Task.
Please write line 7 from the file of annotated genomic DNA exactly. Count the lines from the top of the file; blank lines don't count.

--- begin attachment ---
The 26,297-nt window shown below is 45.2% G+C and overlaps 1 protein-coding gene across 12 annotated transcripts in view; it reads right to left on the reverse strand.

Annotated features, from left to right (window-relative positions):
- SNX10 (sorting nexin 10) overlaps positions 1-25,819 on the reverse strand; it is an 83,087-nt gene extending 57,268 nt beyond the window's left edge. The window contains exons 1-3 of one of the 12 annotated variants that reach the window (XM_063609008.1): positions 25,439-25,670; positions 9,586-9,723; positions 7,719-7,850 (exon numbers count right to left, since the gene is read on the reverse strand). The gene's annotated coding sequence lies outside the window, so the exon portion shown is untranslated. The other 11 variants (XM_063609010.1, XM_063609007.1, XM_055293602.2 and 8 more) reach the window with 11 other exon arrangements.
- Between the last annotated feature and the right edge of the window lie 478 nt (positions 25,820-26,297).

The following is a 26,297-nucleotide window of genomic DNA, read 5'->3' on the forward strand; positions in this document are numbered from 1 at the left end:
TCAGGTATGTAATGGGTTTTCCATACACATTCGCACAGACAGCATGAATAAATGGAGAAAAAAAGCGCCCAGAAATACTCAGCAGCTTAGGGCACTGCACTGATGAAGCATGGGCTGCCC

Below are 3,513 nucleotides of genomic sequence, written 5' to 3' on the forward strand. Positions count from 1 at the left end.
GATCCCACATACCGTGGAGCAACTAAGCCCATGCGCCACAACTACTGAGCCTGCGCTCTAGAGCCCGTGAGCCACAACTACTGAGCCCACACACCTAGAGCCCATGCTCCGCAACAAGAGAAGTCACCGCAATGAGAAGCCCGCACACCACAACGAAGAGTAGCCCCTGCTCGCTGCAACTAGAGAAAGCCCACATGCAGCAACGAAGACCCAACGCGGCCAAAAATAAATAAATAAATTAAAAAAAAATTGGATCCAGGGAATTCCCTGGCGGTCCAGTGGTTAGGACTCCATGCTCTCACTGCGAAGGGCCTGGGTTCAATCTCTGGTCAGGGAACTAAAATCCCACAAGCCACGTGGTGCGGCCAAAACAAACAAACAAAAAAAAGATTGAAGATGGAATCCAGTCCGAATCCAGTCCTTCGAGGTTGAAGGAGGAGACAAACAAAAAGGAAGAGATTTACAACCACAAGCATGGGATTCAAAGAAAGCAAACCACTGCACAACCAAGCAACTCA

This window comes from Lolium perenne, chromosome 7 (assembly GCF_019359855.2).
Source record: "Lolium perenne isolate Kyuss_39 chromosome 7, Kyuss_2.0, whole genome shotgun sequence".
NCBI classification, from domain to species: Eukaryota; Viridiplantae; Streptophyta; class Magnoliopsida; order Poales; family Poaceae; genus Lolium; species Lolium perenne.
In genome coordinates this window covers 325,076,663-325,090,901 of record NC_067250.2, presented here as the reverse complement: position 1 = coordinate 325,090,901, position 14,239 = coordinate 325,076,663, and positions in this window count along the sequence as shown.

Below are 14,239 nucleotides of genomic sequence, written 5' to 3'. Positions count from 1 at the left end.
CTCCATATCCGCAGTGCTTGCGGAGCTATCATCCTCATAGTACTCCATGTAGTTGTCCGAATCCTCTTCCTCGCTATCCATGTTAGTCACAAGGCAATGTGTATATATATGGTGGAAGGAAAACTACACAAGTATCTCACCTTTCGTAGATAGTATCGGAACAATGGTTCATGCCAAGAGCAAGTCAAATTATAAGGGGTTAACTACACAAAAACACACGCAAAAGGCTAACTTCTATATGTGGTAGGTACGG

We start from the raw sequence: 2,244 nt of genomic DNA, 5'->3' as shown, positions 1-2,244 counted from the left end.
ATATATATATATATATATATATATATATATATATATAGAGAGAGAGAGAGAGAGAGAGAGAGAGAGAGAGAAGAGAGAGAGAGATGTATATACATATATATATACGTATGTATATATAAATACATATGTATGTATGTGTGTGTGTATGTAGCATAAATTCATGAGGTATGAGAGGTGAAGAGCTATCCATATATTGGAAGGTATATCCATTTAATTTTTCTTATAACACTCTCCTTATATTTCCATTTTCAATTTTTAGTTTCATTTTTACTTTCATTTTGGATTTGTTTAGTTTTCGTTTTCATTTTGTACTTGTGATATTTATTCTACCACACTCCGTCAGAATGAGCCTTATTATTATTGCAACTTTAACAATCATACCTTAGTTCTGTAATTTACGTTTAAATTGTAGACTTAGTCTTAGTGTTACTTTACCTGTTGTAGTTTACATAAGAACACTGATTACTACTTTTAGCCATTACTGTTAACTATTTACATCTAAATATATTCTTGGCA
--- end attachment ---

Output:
Below are 3,513 nucleotides of genomic sequence, written 5' to 3' on the forward strand. Positions count from 1 at the left end.